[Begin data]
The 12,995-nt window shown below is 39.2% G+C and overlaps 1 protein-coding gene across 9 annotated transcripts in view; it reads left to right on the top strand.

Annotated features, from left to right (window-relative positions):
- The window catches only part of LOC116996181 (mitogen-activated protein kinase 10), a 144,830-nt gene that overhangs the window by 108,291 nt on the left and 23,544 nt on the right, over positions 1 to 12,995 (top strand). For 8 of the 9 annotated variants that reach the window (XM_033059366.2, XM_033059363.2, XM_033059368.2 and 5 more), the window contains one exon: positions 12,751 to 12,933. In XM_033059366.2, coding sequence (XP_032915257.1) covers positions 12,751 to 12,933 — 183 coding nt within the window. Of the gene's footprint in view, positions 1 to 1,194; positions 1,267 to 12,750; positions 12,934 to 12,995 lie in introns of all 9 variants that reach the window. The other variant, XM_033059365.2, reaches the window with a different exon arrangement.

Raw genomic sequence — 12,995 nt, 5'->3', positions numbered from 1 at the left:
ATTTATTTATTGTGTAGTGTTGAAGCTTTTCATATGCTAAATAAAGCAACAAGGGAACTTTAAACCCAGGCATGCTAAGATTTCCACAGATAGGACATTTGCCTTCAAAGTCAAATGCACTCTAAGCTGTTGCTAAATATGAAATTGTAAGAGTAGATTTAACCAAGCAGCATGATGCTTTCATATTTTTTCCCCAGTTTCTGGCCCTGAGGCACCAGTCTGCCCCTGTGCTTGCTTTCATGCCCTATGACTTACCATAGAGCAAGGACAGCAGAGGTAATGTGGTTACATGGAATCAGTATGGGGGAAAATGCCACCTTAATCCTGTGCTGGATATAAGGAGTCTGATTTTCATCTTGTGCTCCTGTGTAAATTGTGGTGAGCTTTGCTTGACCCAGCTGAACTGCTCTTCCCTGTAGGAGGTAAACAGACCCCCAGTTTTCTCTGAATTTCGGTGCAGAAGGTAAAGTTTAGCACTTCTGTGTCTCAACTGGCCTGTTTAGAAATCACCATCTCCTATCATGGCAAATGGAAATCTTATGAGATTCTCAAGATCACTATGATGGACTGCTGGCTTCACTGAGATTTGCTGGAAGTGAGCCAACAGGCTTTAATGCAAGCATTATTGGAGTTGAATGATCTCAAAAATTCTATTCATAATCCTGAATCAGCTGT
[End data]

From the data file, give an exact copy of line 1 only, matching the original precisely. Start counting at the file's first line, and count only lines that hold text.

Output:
The 12,995-nt window shown below is 39.2% G+C and overlaps 1 protein-coding gene across 9 annotated transcripts in view; it reads left to right on the top strand.